It is better to reach Dirree Sheek Huseen on foot, as it is the pace of man and cattle: a rhythm conducive to reflection. To reach this location is to connect with a place of worship and the men and women who live there. It is also a place to come in contact with the 50,000 visitors (called Muda, whether in Oromo Afar or Amharic) who come here twice yearly.
The town is named after Sheek Nur Huseen, a legendary and mythical character who crossed the country on foot performing all kinds of miracles. History relates that Sheek Nur Huseen’s father came from Iraq with 300 followers, and that he converted the Horn of Africa around IX century AC. So Sheek Nur Huseen was born in Ethiopia. His peregrinations came to an end at Diree where he founded a madrasa numbering 6,666 students.
Amongst the miracles attributed to him, one must note the deviation of the Shabele River that was blocking his route. He deviated it with the help of his stick. This stick is the same one the pilgrims carry. It is characterized by a v-shaped upper extremity. This form is not insignificant as it is attributed to many traditions: it was on Dacian currency (ancient Romania) for example; it is also a hieroglyphic representing the double-faced god Janus; or, the shape of a divining rod. This stick is called "Ulle Sheek Huseen".
More extraordinary is the legend that recollects when Sheek Huseen went by foot from Dodola, in the Bale region, to the place where he founded his city. There is a mountain at Diree Sheek Huseen that has the same shape and dimensions of the Dodola Mountain, thereby the saying that the mountain followed the man, and for this reason it is included in the holy sights that can be seen in the region.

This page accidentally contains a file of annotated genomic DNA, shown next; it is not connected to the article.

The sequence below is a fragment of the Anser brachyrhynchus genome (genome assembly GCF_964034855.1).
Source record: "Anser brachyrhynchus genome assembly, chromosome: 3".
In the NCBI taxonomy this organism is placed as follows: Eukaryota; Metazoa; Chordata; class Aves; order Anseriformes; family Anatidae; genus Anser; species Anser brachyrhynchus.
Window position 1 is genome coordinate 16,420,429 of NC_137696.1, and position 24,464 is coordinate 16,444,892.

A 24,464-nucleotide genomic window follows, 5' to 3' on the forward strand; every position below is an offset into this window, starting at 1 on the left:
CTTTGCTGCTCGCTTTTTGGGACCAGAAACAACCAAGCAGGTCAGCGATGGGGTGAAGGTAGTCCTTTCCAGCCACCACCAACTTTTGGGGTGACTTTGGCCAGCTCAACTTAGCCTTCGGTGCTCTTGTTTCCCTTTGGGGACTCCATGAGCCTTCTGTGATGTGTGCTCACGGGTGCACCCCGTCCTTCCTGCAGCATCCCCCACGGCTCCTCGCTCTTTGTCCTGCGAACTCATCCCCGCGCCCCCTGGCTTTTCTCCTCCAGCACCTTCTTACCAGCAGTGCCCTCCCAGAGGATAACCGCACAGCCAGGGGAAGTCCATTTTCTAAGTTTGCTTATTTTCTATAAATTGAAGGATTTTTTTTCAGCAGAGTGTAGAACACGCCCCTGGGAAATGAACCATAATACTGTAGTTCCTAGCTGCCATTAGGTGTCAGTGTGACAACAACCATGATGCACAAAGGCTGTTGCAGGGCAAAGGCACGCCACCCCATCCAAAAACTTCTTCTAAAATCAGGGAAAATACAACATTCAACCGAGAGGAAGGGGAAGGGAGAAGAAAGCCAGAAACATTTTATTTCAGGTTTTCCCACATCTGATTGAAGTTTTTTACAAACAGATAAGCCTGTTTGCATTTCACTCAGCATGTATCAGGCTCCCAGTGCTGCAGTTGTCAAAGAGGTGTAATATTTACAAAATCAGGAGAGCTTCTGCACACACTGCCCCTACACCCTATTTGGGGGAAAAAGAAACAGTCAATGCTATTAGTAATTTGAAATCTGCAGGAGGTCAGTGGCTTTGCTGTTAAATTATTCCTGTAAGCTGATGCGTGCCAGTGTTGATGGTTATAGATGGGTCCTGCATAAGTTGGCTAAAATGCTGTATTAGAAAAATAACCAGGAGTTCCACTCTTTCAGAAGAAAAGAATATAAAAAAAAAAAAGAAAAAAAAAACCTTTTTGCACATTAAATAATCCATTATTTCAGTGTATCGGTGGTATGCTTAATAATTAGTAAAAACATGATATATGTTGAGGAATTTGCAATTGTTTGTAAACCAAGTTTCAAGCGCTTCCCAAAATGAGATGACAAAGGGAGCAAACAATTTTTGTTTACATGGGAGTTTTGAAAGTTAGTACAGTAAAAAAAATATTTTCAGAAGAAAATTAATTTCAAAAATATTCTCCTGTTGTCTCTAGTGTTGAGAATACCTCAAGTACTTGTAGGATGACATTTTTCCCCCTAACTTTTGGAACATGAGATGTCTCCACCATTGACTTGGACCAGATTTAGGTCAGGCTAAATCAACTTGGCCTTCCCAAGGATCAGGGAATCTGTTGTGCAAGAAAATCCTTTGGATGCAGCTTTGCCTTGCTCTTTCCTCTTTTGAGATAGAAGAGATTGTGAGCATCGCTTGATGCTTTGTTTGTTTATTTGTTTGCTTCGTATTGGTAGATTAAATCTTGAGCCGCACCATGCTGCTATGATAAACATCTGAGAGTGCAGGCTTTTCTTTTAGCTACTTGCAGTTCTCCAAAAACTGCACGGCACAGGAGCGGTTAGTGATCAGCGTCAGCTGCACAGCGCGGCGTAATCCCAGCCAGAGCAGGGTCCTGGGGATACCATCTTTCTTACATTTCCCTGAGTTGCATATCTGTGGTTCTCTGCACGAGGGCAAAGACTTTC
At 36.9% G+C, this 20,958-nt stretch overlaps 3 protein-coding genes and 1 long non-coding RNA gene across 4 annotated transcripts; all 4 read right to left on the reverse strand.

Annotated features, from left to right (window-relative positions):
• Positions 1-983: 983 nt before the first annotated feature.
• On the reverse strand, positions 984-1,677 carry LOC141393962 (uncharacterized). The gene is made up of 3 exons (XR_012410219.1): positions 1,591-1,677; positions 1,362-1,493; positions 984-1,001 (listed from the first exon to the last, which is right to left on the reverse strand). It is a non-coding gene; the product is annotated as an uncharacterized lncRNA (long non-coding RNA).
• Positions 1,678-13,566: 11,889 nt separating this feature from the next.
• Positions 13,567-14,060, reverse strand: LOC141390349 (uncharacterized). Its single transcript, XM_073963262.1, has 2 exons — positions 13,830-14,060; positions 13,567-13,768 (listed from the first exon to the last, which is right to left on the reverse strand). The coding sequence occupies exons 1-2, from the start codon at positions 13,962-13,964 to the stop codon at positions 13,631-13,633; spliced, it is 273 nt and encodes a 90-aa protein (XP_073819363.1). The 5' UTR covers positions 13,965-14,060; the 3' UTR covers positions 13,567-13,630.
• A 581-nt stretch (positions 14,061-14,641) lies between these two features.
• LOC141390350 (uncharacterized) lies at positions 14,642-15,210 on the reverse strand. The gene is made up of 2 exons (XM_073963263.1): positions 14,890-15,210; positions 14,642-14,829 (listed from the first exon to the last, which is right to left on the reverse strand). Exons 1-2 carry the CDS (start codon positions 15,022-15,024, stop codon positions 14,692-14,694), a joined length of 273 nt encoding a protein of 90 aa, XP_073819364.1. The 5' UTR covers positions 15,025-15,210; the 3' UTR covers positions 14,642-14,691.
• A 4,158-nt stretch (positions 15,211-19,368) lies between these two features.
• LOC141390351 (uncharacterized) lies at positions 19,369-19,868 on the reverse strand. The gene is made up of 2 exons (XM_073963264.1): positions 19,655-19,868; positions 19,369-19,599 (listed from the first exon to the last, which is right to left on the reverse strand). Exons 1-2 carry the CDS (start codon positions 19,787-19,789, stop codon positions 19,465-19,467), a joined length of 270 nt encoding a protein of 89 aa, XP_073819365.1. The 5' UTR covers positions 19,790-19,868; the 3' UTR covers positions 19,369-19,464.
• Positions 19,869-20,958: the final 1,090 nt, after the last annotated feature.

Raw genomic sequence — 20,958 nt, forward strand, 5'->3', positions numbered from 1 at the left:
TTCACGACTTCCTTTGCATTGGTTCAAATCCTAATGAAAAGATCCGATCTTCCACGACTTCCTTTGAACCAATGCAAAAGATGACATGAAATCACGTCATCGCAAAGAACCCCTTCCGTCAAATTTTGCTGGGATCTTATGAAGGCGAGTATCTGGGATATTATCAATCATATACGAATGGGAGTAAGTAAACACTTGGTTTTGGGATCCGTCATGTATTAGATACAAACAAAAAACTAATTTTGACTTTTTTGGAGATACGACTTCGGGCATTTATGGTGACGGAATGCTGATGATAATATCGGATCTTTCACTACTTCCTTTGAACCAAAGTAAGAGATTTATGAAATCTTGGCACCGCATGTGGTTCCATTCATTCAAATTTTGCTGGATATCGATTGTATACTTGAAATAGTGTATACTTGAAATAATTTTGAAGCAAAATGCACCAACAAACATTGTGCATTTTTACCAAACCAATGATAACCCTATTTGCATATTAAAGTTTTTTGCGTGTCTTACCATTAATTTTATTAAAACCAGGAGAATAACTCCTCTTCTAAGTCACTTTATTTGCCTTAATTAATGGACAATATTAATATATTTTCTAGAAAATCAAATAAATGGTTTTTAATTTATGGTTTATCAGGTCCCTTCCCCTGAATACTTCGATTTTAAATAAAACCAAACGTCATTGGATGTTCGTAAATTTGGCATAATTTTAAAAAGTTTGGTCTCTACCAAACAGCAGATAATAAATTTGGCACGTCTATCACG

Pilgrims come from all over Ethiopia to Dirree Sheek Huseen to mourn on the saint’s tomb. The emplacement is a testimony to the many miracles he accomplished. There are two pilgrimages a year: during the month of Hajj (the pilgrimage to Mecca) during which is celebrated the birth of the saint, and the month of Rabi’al-Awwal, the month of his passing away.
One must remember that Ethiopia is a land of great spiritual significance. Diree Sheek Huseen is one of the three pilgrimages: the other two being Kullubi and Gishen Maryam. The nominal link between these Ethiopian holy places and the religions of "The Book": Diree Sheek Huseen is located in Oromo county, whose chief town is Nazareth. Ethiopia can be regarded as a very ancient land of welcome for the three religions of The Book. Tradition confirms this point as it situates one of the homelands of the mysterious kingdoms of Father John in Abyssinia. This land corresponds to what was once the kingdom of Ethiopia, which would represent today the countries of Ethiopia, Eritrea and also North Somalia, Djibouti, Southern Egypt, East Sudan, Yemen…
Dirree Sheek Huseen is located on the lower plateaus at 1385m altitude. Most of the pilgrims round up village members to gather funds to charter a bus for the round trip. Others go there on foot. This pilgrimage is for all people. This kind of gathering, inseparable with the notion of "path", must evoke, for Christians, the Way of St. James.
One of the most touching aspects of the divers pilgrimages that are accomplished in Ethiopia is the absence of sectarianism. Were a Westerner present at these pilgrimages, devoted to holy saints of Islam, of the Ethiopian Orthodox Church or of Animist Spirituality, he could witness how they unite, without distinction, believers of different faiths without any animosity on anyone’s part. So Christians come to pay homage to Muslim saints, and likewise. One must bear in mind the role that saints hold in Islamic Sufism, which is the keeper of mysticism in that religion. Thereby, the traveler finds himself caught up in the fervor of Faith and Spirituality.
"Have they, then, never journeyed about the earth, letting their hearts gain wisdom, and causing their ears to hear? Yet, verily, it is not their eyes that have become blind - but blind have become the hearts that are in their breasts" (Quran 22:46)